120. Teaching Conversational Interactions to a Young Child With A utism
Area: AUT; Domain: Applied Research
VANESSA WILLMOTH (University of Nevada, Reno), Ainsley B. Lewon (University of Nevada, Reno), Emily Taylor (University of Nevada, Reno), Patrick M. Ghezzi (University of Nevada, Reno)
Discussant: Traci M. Cihon (University of North Texas)
Abstract: J.R. Kantor's Psychological Linguistics describes a natural science approach to studying linguistic behavior and interactions. The current study utilizes this theoretical approach to examine the development of referential linguistic interactions in a young child with autism enrolled in an early intensive behavioral intervention program. In the first phase, tutors were trained in a procedure to teach the child to initiate and sustain referential behavior. In the second phase, tutors were trained to teach the child to respond to interactions initiated by another person. A changing criterion design was used to teach the child to sustain referential behavior for an increasing number of interactions. On the basis of Kantors Psychological Linguistics, Bijou et al.s set of procedures developed for identifying and analyzing referential interactions was used to train tutors to identify referential linguistic behavior, and record and measure the interactions between the tutor and child. Generalization probes were also conducted to determine the extent to which improvements in referential interactions observed in treatment occurred in other settings and with other people.
 
121. Assessing the Use of Behavior Momentum as a Secondary Hypothesis in Rapid Motor Imitation Antecedent Training for Increasing Echoic Behavior
Area: AUT; Domain: Service Delivery
ADDAM J WAWRZONEK (Michigan State University)
Discussant: Traci M. Cihon (University of North Texas)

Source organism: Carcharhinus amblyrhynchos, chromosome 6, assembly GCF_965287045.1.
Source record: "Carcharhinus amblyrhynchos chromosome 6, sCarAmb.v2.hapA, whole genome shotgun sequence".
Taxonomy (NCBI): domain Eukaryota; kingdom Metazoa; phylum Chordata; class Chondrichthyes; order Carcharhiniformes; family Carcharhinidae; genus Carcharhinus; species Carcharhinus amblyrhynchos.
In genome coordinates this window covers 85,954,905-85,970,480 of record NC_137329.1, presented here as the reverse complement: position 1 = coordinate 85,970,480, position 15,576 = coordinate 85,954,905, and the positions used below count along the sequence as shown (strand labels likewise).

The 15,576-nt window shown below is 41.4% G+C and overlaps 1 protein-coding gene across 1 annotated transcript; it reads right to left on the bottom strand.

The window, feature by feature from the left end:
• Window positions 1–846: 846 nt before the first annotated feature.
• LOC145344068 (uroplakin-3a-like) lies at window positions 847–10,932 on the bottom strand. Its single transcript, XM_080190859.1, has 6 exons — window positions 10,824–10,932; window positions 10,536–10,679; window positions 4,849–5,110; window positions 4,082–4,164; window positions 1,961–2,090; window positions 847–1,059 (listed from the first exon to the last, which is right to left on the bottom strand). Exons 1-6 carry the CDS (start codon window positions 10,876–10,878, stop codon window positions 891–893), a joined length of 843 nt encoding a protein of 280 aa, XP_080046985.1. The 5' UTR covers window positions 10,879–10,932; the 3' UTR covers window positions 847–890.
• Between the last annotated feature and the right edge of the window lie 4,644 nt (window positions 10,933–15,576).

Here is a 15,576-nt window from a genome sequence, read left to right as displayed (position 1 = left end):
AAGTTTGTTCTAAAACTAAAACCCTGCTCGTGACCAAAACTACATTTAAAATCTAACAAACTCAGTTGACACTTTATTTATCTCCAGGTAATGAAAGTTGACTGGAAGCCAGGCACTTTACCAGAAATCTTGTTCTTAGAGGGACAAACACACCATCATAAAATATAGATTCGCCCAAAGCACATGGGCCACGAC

Abstract: Rapid Motor Imitation Antecedent (RMIA) training is a treatment approach that has been shown to increase echoic behavior in non-verbal early learners (Tsiouri & Greer, 2003). RMIA relies on first teaching a generalized imitation repertoire, and then rapidly presenting imitation targets followed by a novel echoic target. Although it is hypothesized that the motor imitation repertoire generalizes to the echoic responses, it may instead be the effects of a rapid presentation of high probability targets, also known as behavior momentum. The present study attempted to replicate the effectiveness of Rapid Motor Imitation Training using high probability responses from an unrelated response class (matching), following a multiple baseline across targets design. A second intervention was added which used high probability responses from the same response class (echoics). The participant was a three year old male with autism in an early education classroom setting. Data indicated that neither the interspersed known matching responses, nor the known echoic responses resulted in the acquisition of new echoic targets. This suggests that a fully developed generalized imitation repertoire may be essential for RMIA to be effective. Alternative hypotheses and further research will be discussed.